Monday 23rd July 2019 at Nottingham Theatre Royal.
Marie Jones’ award-winning play is a thoroughly entertaining two-hander with a dark twist. First impressions declare it to be a whacky comedy with a spirited cast performing a large variety of roles at speed. With the close of Act 1 however arrives a surprising shift in tone and events, leading to a second act which feels much more reflective than energetically comical.
Jake (Owen Sharpe) and Charlie (Kevin Trainor) are extras on a big Hollywood movie filming against the beautiful backdrop of County Kerry. They each carry a torch for big futures in the industry, be it writing or acting and they’re eager to get a foot on the ladder – but is life ever really that kind to folk of obscure villages Hollywood pitches up in for a few short days or weeks?
Now although County Kerry is the backdrop of choice, the extras, who are made up of locals inextricably attached to the place, are simply collateral…in more ways than one. The Hollywood hounds tolerate rather than celebrate the locals while the stereotypically OTT American star fawns over them only in order to soak up what she can for her own gains. A death soon rocks both the extras and the production schedule – though not in equal measure; the Hollywood machine shows no mercy for those trampled beneath the weight of its unspoken empty promises while the locals can’t fathom the notion of a ‘dry funeral’ to send off a good ‘un gone too soon…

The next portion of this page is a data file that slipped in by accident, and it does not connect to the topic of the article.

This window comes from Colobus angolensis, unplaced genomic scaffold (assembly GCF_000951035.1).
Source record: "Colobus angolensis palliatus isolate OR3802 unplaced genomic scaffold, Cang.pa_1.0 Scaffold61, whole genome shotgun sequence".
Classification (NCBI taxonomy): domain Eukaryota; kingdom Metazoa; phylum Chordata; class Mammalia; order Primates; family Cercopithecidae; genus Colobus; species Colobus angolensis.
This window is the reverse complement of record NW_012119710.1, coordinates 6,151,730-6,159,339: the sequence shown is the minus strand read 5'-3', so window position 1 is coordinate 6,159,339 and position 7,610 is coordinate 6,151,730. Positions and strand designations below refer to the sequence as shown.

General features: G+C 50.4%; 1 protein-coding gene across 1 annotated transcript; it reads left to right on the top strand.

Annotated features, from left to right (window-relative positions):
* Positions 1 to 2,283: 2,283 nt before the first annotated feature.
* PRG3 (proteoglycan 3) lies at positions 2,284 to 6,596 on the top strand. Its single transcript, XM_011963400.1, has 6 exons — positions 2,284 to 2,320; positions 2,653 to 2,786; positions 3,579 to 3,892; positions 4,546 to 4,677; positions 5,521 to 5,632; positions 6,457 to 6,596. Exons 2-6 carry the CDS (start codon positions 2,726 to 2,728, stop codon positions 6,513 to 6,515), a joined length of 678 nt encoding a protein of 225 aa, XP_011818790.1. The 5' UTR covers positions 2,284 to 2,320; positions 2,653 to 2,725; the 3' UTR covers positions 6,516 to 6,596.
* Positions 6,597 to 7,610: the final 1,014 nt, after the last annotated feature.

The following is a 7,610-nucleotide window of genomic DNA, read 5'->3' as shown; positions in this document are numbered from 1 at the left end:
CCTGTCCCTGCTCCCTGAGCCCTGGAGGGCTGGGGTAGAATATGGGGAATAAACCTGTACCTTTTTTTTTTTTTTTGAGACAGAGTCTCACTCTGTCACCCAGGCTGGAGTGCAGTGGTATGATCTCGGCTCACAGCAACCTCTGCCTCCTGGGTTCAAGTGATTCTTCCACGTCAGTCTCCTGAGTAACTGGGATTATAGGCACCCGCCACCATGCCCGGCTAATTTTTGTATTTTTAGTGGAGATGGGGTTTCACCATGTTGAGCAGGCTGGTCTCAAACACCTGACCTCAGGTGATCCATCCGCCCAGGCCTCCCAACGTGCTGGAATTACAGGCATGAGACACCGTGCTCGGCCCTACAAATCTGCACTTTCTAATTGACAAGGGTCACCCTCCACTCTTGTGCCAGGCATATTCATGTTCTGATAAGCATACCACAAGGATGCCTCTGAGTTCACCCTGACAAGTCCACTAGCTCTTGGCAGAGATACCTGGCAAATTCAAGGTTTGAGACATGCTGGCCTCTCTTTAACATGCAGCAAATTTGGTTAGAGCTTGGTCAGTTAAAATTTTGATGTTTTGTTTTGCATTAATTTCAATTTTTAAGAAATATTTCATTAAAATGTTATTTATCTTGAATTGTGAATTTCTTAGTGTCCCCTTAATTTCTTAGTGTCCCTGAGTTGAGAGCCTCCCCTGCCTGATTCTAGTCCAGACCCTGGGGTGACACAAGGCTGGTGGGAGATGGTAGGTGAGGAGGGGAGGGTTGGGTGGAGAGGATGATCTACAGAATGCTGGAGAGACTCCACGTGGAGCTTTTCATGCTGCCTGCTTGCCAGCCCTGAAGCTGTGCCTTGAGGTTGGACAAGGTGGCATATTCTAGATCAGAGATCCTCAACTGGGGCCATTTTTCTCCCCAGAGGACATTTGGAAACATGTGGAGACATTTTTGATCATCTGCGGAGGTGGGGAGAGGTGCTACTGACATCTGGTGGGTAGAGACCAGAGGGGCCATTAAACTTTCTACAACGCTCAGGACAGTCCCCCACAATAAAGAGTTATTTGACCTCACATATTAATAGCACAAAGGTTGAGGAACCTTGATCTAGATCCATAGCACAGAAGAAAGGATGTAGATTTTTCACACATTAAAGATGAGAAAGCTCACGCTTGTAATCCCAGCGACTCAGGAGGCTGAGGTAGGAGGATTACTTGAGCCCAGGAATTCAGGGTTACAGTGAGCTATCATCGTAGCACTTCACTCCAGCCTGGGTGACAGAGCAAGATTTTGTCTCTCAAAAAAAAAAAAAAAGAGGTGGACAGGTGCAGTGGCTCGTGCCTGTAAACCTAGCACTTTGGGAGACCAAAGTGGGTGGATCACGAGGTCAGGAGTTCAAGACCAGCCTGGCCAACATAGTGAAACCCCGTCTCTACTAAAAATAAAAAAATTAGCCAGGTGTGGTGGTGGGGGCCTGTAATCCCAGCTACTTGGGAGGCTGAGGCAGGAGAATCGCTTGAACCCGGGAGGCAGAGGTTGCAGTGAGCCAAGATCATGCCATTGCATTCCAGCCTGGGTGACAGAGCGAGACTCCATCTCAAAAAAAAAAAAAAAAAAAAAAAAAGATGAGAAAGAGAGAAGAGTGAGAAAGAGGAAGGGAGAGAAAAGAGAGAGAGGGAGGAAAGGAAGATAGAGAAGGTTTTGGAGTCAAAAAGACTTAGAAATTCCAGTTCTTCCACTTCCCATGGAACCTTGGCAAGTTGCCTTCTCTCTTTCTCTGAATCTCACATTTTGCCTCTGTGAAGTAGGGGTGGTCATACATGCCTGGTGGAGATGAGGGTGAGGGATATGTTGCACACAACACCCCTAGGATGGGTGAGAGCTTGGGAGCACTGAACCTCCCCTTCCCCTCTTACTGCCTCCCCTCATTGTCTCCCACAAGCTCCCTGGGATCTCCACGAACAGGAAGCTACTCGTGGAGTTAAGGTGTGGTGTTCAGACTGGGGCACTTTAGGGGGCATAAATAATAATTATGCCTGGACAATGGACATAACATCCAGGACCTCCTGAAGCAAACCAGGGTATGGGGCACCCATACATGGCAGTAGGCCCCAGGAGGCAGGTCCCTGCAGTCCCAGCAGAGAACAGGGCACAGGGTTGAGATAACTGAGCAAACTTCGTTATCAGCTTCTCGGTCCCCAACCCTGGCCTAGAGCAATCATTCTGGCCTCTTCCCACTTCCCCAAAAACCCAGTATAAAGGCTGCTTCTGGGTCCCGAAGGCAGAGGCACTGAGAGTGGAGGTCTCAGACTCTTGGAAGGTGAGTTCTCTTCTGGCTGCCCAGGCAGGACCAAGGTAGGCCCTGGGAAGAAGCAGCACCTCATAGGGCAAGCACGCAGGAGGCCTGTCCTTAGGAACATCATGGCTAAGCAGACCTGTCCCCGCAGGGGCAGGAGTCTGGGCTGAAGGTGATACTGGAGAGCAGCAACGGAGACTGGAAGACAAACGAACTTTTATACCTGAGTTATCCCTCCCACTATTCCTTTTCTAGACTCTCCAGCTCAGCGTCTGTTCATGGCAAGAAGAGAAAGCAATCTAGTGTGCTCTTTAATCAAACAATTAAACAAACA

Sharpe is a wonder. Agile and impressively expressive, he has a Robin Williams kind of energy (I’m thinking of that particular appearance on the Graham Norton show which flabbergasted us and made us lovingly wonder if he had a plug…), shifting between manic and exaggerated characters with great gusto and impressive speed. Trainor masters the male playing flirty female gag and is very entertaining as the likeable calm counter-part to Sharpe’s more energised characters, pulling out the puppy dog eyes when the hopeful script writing doesn’t find instant success. Their combined pace is impressive above all else, but it does at times sacrifice details like sustaining accents and creating distinctly different characters within the tick of a clock…
Now while Sharpe and Trainor are a dynamic and accomplished pairing of actors, they are impressive to watch in terms of appreciating an actor’s craft as opposed to inspiring depth of attachment to their characters. Perhaps it’s the fleeting nature of each character’s turn in any given scene, or the surprise shift from clear-cut comedy fodder to something darker…or maybe it’s simply the fragmented nature of the play as a whole, but it’s difficult to connect with the more dramatic elements. For me, it’s more impressive to see the craft than the characters so there’s a disconnect somewhere despite the talent on display.
It’s also a nicely simple affair with this production: Peter McKintosh’s set and costume provide Irish greenery and ‘extras’ garb while Director Lindsay Posner keeps the focus entirely on our shapeshifting actors with the only shifts in landscape being the shifting physicalities to signal role changes. There are some great sequences in which our extras are seen filming snippets which offer a welcome sense of variety – I’d have liked to have seen more of that particular comedy source.
This is a pacy production harbouring unexpected developments and while there’s a definite sense of muddle between comedy and existential opining borne of wholesome folk used and abused by the rich top dogs, the cracking cast hold their own and offer up some great entertainment.
Stones in His Pockets is presented by Theatre Royal Bath and Tose Theatre Kingston in association with the McCarter Theatre Center. It plays at Nottingham Theatre Royal until July 27th 2019 and you can find tickets here.